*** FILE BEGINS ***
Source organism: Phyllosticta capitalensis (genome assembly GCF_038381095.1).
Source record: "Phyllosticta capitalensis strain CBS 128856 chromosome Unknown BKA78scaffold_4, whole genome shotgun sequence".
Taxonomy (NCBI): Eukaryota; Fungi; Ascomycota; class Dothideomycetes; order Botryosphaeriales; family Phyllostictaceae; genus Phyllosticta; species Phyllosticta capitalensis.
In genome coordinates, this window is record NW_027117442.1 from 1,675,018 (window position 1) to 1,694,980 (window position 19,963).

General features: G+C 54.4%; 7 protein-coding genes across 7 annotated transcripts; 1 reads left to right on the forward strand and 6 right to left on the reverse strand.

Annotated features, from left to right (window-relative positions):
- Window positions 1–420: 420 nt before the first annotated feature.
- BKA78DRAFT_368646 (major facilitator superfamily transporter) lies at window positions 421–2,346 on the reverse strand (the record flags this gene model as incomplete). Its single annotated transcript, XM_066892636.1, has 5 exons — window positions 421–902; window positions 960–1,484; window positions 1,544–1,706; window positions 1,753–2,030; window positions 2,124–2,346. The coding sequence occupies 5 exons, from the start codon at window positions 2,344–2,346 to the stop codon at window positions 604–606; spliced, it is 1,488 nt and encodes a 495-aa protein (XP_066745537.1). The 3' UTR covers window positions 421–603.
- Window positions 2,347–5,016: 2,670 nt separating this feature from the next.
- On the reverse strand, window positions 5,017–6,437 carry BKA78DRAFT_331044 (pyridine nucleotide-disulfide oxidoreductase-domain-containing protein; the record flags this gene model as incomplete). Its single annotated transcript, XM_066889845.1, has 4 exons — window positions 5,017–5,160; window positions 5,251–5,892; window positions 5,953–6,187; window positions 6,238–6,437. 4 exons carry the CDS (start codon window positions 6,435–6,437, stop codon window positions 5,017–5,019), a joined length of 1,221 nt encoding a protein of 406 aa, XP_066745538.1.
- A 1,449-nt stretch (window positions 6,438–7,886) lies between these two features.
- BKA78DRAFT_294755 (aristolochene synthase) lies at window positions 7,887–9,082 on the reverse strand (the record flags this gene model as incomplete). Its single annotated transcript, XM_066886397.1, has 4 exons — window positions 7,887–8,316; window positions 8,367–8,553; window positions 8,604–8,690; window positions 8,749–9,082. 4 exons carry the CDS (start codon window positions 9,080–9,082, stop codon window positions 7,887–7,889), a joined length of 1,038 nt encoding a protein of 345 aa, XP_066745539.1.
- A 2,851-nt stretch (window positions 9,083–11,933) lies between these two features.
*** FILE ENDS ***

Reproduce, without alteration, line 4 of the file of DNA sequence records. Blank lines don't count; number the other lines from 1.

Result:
In genome coordinates, this window is record NW_027117442.1 from 1,675,018 (window position 1) to 1,694,980 (window position 19,963).